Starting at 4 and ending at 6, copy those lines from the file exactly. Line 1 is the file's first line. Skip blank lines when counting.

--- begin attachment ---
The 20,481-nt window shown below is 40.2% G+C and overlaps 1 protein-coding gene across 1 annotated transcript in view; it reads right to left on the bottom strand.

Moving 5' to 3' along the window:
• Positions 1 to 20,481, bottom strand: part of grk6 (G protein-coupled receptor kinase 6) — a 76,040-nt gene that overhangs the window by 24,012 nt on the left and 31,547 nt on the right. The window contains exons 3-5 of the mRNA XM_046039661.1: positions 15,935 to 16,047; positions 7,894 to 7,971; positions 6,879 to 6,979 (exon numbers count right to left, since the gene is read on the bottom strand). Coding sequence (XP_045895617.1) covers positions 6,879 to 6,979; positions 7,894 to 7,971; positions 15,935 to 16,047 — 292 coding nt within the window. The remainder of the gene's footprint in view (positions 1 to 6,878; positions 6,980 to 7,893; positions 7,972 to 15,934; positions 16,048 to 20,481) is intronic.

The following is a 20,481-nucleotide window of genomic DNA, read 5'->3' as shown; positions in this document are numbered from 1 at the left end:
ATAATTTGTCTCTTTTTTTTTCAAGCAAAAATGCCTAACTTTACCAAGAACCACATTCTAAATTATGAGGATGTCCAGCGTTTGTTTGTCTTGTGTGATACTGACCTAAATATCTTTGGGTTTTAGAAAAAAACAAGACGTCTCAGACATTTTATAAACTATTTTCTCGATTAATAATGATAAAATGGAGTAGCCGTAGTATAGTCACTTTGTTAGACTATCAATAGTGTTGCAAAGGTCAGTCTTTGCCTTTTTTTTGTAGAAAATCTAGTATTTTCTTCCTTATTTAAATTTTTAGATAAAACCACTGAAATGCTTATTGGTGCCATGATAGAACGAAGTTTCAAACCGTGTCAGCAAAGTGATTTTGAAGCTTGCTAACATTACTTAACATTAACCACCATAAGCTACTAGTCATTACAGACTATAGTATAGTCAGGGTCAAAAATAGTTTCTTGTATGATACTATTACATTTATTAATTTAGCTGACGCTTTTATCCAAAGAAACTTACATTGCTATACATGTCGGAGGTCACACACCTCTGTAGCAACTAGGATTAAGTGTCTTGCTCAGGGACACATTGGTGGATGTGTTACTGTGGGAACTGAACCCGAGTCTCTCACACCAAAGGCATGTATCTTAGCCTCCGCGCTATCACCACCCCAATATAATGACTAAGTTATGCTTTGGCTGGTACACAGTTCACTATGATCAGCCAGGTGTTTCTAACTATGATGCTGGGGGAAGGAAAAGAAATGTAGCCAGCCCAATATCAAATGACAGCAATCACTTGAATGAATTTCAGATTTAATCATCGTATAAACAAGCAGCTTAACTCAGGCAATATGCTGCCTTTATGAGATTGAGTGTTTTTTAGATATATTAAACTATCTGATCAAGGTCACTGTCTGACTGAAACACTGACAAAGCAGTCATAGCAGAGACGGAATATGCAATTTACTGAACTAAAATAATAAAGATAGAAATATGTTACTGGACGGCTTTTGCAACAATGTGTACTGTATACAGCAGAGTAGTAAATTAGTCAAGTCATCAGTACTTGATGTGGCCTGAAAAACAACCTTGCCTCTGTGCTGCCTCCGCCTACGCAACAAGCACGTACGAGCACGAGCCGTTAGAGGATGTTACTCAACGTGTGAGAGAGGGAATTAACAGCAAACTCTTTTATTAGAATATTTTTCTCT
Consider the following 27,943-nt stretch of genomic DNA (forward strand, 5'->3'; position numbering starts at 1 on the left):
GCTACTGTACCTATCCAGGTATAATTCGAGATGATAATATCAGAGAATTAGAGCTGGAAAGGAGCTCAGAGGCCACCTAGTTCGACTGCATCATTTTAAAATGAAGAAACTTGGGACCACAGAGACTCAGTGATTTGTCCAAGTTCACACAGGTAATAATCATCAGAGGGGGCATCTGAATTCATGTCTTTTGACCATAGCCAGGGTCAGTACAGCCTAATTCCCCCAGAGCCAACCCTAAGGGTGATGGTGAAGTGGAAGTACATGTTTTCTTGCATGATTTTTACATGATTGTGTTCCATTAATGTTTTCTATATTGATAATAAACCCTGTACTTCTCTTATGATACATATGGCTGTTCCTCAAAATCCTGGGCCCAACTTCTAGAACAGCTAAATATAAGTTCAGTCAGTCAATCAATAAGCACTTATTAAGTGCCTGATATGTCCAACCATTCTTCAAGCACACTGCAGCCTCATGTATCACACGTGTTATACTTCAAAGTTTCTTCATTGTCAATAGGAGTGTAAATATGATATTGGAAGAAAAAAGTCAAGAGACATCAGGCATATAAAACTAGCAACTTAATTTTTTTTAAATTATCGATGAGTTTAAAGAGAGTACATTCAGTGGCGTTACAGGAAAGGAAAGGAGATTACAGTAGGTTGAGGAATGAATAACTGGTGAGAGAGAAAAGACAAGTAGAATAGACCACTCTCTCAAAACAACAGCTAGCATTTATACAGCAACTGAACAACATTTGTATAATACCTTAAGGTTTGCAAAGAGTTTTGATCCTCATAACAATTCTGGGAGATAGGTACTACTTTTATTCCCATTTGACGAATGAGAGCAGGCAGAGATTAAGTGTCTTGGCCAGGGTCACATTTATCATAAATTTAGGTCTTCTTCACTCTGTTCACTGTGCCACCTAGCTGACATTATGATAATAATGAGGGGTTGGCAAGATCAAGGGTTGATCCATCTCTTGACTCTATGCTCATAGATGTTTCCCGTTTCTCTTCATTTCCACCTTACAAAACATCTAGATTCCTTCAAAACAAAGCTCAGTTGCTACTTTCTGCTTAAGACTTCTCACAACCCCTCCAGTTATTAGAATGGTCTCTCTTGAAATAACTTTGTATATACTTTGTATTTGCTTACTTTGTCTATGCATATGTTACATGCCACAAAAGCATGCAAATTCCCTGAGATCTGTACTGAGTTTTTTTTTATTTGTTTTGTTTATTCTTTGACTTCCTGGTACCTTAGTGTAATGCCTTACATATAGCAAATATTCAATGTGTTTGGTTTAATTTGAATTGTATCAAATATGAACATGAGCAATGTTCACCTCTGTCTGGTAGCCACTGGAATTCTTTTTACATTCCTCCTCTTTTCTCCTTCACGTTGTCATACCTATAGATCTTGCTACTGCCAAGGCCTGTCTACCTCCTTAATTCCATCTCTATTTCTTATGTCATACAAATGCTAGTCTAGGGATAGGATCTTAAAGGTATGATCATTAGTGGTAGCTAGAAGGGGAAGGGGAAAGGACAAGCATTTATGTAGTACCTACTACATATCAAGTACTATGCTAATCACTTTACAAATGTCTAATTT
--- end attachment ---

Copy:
The following is a 20,481-nucleotide window of genomic DNA, read 5'->3' as shown; positions in this document are numbered from 1 at the left end:
ATAATTTGTCTCTTTTTTTTTCAAGCAAAAATGCCTAACTTTACCAAGAACCACATTCTAAATTATGAGGATGTCCAGCGTTTGTTTGTCTTGTGTGATACTGACCTAAATATCTTTGGGTTTTAGAAAAAAACAAGACGTCTCAGACATTTTATAAACTATTTTCTCGATTAATAATGATAAAATGGAGTAGCCGTAGTATAGTCACTTTGTTAGACTATCAATAGTGTTGCAAAGGTCAGTCTTTGCCTTTTTTTTGTAGAAAATCTAGTATTTTCTTCCTTATTTAAATTTTTAGATAAAACCACTGAAATGCTTATTGGTGCCATGATAGAACGAAGTTTCAAACCGTGTCAGCAAAGTGATTTTGAAGCTTGCTAACATTACTTAACATTAACCACCATAAGCTACTAGTCATTACAGACTATAGTATAGTCAGGGTCAAAAATAGTTTCTTGTATGATACTATTACATTTATTAATTTAGCTGACGCTTTTATCCAAAGAAACTTACATTGCTATACATGTCGGAGGTCACACACCTCTGTAGCAACTAGGATTAAGTGTCTTGCTCAGGGACACATTGGTGGATGTGTTACTGTGGGAACTGAACCCGAGTCTCTCACACCAAAGGCATGTATCTTAGCCTCCGCGCTATCACCACCCCAATATAATGACTAAGTTATGCTTTGGCTGGTACACAGTTCACTATGATCAGCCAGGTGTTTCTAACTATGATGCTGGGGGAAGGAAAAGAAATGTAGCCAGCCCAATATCAAATGACAGCAATCACTTGAATGAATTTCAGATTTAATCATCGTATAAACAAGCAGCTTAACTCAGGCAATATGCTGCCTTTATGAGATTGAGTGTTTTTTAGATATATTAAACTATCTGATCAAGGTCACTGTCTGACTGAAACACTGACAAAGCAGTCATAGCAGAGACGGAATATGCAATTTACTGAACTAAAATAATAAAGATAGAAATATGTTACTGGACGGCTTTTGCAACAATGTGTACTGTATACAGCAGAGTAGTAAATTAGTCAAGTCATCAGTACTTGATGTGGCCTGAAAAACAACCTTGCCTCTGTGCTGCCTCCGCCTACGCAACAAGCACGTACGAGCACGAGCCGTTAGAGGATGTTACTCAACGTGTGAGAGAGGGAATTAACAGCAAACTCTTTTATTAGAATATTTTTCTCT
Consider the following 27,943-nt stretch of genomic DNA (forward strand, 5'->3'; position numbering starts at 1 on the left):